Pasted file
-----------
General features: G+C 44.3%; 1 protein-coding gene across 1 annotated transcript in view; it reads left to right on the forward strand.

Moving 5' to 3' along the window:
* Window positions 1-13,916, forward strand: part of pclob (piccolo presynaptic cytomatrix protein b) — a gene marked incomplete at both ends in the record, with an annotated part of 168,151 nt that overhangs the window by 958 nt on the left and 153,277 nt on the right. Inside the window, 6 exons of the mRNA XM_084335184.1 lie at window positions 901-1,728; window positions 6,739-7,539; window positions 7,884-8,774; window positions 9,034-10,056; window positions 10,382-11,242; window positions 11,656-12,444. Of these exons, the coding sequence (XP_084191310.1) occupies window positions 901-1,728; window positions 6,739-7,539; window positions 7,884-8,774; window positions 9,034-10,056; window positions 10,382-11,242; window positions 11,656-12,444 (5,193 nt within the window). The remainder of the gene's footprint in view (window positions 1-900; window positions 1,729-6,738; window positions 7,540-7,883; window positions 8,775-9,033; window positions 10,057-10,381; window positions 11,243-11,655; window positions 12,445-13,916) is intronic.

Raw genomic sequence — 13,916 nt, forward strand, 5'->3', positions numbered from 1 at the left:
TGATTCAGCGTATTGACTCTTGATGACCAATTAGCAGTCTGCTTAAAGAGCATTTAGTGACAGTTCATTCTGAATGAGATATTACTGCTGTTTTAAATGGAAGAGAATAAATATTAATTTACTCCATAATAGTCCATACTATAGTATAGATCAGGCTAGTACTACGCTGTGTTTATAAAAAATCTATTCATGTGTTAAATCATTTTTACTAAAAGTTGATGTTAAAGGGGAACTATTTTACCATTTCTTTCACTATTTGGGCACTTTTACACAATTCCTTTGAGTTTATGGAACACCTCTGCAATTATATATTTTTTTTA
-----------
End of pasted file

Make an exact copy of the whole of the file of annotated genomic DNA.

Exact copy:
General features: G+C 44.3%; 1 protein-coding gene across 1 annotated transcript in view; it reads left to right on the forward strand.

Moving 5' to 3' along the window:
* Window positions 1-13,916, forward strand: part of pclob (piccolo presynaptic cytomatrix protein b) — a gene marked incomplete at both ends in the record, with an annotated part of 168,151 nt that overhangs the window by 958 nt on the left and 153,277 nt on the right. Inside the window, 6 exons of the mRNA XM_084335184.1 lie at window positions 901-1,728; window positions 6,739-7,539; window positions 7,884-8,774; window positions 9,034-10,056; window positions 10,382-11,242; window positions 11,656-12,444. Of these exons, the coding sequence (XP_084191310.1) occupies window positions 901-1,728; window positions 6,739-7,539; window positions 7,884-8,774; window positions 9,034-10,056; window positions 10,382-11,242; window positions 11,656-12,444 (5,193 nt within the window). The remainder of the gene's footprint in view (window positions 1-900; window positions 1,729-6,738; window positions 7,540-7,883; window positions 8,775-9,033; window positions 10,057-10,381; window positions 11,243-11,655; window positions 12,445-13,916) is intronic.

Raw genomic sequence — 13,916 nt, forward strand, 5'->3', positions numbered from 1 at the left:
TGATTCAGCGTATTGACTCTTGATGACCAATTAGCAGTCTGCTTAAAGAGCATTTAGTGACAGTTCATTCTGAATGAGATATTACTGCTGTTTTAAATGGAAGAGAATAAATATTAATTTACTCCATAATAGTCCATACTATAGTATAGATCAGGCTAGTACTACGCTGTGTTTATAAAAAATCTATTCATGTGTTAAATCATTTTTACTAAAAGTTGATGTTAAAGGGGAACTATTTTACCATTTCTTTCACTATTTGGGCACTTTTACACAATTCCTTTGAGTTTATGGAACACCTCTGCAATTATATATTTTTTTTA